‘Tis the Season: Advent, Justice and Calling

Photograph by the author

“I’m not ready for Christmas.” This was my immediate thought in early November when I noticed that several houses were already displaying Christmas lights on their porches and in their front yards. At this moment, I was reminded of why I love Advent: it’s all about waiting.

A liturgical season in the Christian tradition, Advent begins on the first Sunday after Thanksgiving and extends to Christmas Eve. It’s a season of anticipation, during which we recall the humble birth of Jesus the Savior in Bethlehem. Within cultural Christmas practices, advent calendars are popular—those countdown calendars to Christmas that offer daily gifts or goodies. In the church, the Advent season appears unsensational, especially when compared to the twinkle of lights on trees, the array of musical concerts, and festive gatherings with family and friends. But is it? Is the Advent season for anything other than waiting for Christmas day? I propose that it can challenge us to the continuous and transformative work of justice in our world.

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Counter story-telling in The Purpose Gap

Patrick Reyes’ The Purpose Gap: Empowering Communities of Color to Find Meaning and Thrive is an engaging, highly readable, and thought-provoking book that can be used to spark important conversations with students. The book does several things simultaneously. At one level, it offers a timely and needed challenge to the traditional discourse about vocation, and for that reason alone readers of this blog should pay close attention. It weaves together insights about how personal and communal thriving are intertwined; the import of design thinking—the physical design of urban spaces as well as the power of stargazing far away from visual noise; institutional vocation; cultural commutes and the challenges of “going home” when that commute is vast; the power of networking; and attending to daily practices. In short, there is A LOT packed into this book of less than 200 pages. Reyes intersperses these discussions with reflection questions for the reader, making the book user-friendly and ready-to-use with students both in and out of the classroom.

Reyes also uses stories from his own life to underscore his larger point about “the purpose gap.” In its pedagogical use of autobiographical anecdotes combined with an invitation to the reader to reflect on their own life, the book is not unlike Parker Palmer’s Let Your Life Speak, and yet there is a world of difference between the two books and the stories they tell. That difference is both a matter of privilege and of the target audience for each book. In this post, I want to explore how Reyes makes effective use of his own stories because it is much more than simply “sharing” his perspective or conveying his personal story. It is a powerful example of what critical race theory calls counter-storytelling.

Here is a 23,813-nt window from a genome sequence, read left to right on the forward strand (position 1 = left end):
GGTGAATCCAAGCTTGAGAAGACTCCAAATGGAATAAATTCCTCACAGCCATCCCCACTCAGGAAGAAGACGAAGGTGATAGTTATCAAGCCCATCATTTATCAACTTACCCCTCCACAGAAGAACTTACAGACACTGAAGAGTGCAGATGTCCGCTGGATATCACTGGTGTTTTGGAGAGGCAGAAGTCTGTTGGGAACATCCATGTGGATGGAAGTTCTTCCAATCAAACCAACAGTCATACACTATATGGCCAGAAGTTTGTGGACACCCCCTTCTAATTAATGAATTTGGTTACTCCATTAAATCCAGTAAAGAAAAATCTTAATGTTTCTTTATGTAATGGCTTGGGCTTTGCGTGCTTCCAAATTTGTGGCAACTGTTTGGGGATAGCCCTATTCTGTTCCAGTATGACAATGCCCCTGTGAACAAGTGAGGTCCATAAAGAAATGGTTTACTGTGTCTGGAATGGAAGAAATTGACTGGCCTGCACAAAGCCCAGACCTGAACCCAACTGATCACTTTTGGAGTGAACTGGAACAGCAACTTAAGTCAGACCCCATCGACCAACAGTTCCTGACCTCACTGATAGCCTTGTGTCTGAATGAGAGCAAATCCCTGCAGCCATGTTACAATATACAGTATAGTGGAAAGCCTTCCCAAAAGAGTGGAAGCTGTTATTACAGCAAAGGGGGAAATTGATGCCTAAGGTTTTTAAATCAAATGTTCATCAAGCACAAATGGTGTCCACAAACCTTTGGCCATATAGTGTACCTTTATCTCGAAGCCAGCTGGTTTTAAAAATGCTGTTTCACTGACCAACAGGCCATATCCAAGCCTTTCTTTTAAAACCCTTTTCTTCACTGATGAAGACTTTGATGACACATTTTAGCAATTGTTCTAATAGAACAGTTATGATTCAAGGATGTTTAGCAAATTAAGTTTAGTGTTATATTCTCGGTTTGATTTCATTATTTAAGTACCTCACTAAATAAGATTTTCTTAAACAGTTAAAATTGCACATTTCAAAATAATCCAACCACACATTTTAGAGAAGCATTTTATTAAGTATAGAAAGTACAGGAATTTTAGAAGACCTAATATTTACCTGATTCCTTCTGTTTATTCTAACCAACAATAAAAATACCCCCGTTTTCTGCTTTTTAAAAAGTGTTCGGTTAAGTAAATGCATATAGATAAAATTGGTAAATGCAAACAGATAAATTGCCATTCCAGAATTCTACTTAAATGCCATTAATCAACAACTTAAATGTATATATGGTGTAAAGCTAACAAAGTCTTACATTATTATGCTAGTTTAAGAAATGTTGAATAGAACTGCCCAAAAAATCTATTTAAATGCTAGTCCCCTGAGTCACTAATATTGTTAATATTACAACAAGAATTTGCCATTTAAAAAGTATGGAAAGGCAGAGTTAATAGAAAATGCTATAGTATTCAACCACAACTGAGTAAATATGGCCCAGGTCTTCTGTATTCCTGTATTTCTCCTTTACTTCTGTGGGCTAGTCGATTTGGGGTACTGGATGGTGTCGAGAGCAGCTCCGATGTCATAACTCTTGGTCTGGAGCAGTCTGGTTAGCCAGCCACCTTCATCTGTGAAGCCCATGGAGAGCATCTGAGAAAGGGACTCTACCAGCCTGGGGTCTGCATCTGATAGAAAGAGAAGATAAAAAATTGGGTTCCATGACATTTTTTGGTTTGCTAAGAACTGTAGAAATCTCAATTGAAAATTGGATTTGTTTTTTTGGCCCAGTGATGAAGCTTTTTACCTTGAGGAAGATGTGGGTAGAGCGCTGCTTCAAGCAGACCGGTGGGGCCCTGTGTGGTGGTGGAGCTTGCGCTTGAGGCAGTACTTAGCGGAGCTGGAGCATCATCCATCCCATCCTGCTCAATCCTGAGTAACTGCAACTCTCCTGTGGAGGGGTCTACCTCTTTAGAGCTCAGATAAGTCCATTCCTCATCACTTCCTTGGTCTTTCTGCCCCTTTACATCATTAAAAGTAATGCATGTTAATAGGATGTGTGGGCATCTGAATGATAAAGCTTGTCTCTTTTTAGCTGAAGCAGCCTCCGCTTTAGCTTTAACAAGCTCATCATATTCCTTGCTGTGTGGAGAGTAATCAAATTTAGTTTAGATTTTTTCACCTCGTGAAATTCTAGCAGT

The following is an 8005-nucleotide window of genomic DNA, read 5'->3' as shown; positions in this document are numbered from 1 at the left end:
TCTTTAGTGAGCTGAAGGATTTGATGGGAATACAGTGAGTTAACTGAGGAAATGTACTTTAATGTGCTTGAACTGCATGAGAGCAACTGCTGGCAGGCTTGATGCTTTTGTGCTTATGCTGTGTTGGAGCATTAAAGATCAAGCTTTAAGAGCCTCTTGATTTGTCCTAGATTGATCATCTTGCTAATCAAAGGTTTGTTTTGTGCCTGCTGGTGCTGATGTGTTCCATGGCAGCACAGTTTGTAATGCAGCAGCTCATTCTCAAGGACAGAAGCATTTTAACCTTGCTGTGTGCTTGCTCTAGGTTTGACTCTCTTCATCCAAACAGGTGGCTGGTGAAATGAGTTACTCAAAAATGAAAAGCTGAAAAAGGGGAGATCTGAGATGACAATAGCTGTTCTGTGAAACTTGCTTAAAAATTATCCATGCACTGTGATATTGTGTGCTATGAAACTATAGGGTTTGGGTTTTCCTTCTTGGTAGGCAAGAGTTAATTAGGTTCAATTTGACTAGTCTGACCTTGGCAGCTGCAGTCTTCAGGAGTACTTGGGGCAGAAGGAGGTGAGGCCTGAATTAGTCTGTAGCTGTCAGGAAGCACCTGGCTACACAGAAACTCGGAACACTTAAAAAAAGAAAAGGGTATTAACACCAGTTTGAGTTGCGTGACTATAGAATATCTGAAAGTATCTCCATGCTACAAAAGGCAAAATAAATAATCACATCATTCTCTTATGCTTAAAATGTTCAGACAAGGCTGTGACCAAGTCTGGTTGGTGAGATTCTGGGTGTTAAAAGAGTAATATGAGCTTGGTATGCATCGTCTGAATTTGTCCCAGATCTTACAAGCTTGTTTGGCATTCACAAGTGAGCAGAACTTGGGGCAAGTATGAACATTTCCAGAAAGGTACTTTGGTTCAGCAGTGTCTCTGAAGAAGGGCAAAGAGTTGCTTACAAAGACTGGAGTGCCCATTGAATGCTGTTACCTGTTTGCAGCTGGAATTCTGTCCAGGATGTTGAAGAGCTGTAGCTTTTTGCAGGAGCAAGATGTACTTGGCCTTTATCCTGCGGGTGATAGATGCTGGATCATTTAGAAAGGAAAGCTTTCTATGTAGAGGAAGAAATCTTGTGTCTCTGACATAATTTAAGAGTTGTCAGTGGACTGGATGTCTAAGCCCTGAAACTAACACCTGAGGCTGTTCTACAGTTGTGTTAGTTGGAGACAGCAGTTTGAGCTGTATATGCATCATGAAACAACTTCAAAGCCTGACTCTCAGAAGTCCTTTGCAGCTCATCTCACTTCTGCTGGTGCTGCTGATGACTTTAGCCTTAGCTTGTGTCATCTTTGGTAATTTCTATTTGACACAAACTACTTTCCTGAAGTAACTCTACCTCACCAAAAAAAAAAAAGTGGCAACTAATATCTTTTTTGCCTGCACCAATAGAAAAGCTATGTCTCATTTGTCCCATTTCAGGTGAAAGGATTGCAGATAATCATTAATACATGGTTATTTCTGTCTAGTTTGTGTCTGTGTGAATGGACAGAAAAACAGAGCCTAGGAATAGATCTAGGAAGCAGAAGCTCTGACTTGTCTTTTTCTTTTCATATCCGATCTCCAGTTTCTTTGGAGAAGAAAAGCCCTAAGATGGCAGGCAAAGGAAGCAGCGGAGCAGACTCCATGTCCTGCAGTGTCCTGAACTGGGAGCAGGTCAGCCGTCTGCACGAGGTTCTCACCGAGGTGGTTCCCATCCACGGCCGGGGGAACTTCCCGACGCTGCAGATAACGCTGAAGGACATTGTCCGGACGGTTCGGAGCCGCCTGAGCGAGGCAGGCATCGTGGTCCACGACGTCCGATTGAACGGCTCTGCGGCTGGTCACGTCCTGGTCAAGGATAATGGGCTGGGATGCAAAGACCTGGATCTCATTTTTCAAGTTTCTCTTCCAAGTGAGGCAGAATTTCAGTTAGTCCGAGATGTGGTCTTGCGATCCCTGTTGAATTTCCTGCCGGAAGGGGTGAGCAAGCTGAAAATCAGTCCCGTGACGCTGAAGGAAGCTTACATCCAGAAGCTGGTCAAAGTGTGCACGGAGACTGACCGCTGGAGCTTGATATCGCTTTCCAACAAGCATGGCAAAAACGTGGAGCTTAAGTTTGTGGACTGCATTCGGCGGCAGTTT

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Exploring Selfhood in Let Your Life Speak

There are many resources available for engaging undergraduates in vocational exploration. I have found Parker Palmer’s Let Your Life Speak to be an abundant source, full of passages that engage students and which easily serve as the basis for journal prompts that can be met with authentic response, leading students into rich vocational exploration and discernment. Palmer provides personal stories and invites readers to engage in their own vocational discernment in a stepwise manner. By first exploring authentic selfhood, he then asks the reader to search the depths of their inner life prior to exploring how to live and serve others within their community—to serve in a way that is authentic to your true self. He then calls them to step forward to lead within society. Finally, Palmer leaves readers with the idea that the vocational journey follows a process akin to the cycles of the seasons. As the first in a series on using Palmer’s book as a resource, in this post I will highlight the first step: exploring selfhood.

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Vocation and the folly of “time management”